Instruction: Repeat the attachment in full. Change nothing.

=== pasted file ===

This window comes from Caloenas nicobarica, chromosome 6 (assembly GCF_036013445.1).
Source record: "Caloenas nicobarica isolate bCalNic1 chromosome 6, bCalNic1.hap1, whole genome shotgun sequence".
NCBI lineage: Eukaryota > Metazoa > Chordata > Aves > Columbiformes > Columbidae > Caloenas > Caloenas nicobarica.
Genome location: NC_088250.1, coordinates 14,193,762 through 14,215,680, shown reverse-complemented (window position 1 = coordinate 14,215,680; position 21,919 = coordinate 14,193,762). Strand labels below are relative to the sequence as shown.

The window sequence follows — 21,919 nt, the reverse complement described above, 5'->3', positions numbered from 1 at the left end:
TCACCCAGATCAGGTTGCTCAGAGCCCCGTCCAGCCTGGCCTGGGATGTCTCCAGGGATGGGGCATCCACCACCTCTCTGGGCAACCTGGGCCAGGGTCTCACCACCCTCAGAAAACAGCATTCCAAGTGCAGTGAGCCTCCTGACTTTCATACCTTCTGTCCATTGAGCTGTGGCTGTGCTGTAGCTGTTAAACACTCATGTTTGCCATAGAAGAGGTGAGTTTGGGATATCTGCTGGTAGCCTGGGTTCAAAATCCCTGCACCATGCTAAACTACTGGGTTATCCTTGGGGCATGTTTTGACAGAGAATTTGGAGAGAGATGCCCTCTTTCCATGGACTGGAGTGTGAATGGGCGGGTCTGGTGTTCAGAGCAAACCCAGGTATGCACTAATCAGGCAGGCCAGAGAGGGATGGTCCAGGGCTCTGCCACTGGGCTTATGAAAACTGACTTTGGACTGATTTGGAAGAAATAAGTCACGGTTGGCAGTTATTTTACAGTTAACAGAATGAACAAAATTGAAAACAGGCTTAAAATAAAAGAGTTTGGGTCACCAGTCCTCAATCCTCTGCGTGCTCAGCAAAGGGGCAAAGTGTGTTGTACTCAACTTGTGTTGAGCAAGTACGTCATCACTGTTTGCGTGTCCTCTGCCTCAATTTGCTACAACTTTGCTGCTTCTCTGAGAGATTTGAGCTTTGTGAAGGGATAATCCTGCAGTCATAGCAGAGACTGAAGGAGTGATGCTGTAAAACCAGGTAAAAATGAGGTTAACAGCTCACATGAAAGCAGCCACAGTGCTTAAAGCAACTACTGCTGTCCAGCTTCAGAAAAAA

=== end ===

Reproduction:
This window comes from Caloenas nicobarica, chromosome 6 (assembly GCF_036013445.1).
Source record: "Caloenas nicobarica isolate bCalNic1 chromosome 6, bCalNic1.hap1, whole genome shotgun sequence".
NCBI lineage: Eukaryota > Metazoa > Chordata > Aves > Columbiformes > Columbidae > Caloenas > Caloenas nicobarica.
Genome location: NC_088250.1, coordinates 14,193,762 through 14,215,680, shown reverse-complemented (window position 1 = coordinate 14,215,680; position 21,919 = coordinate 14,193,762). Strand labels below are relative to the sequence as shown.

The window sequence follows — 21,919 nt, the reverse complement described above, 5'->3', positions numbered from 1 at the left end:
TCACCCAGATCAGGTTGCTCAGAGCCCCGTCCAGCCTGGCCTGGGATGTCTCCAGGGATGGGGCATCCACCACCTCTCTGGGCAACCTGGGCCAGGGTCTCACCACCCTCAGAAAACAGCATTCCAAGTGCAGTGAGCCTCCTGACTTTCATACCTTCTGTCCATTGAGCTGTGGCTGTGCTGTAGCTGTTAAACACTCATGTTTGCCATAGAAGAGGTGAGTTTGGGATATCTGCTGGTAGCCTGGGTTCAAAATCCCTGCACCATGCTAAACTACTGGGTTATCCTTGGGGCATGTTTTGACAGAGAATTTGGAGAGAGATGCCCTCTTTCCATGGACTGGAGTGTGAATGGGCGGGTCTGGTGTTCAGAGCAAACCCAGGTATGCACTAATCAGGCAGGCCAGAGAGGGATGGTCCAGGGCTCTGCCACTGGGCTTATGAAAACTGACTTTGGACTGATTTGGAAGAAATAAGTCACGGTTGGCAGTTATTTTACAGTTAACAGAATGAACAAAATTGAAAACAGGCTTAAAATAAAAGAGTTTGGGTCACCAGTCCTCAATCCTCTGCGTGCTCAGCAAAGGGGCAAAGTGTGTTGTACTCAACTTGTGTTGAGCAAGTACGTCATCACTGTTTGCGTGTCCTCTGCCTCAATTTGCTACAACTTTGCTGCTTCTCTGAGAGATTTGAGCTTTGTGAAGGGATAATCCTGCAGTCATAGCAGAGACTGAAGGAGTGATGCTGTAAAACCAGGTAAAAATGAGGTTAACAGCTCACATGAAAGCAGCCACAGTGCTTAAAGCAACTACTGCTGTCCAGCTTCAGAAAAAA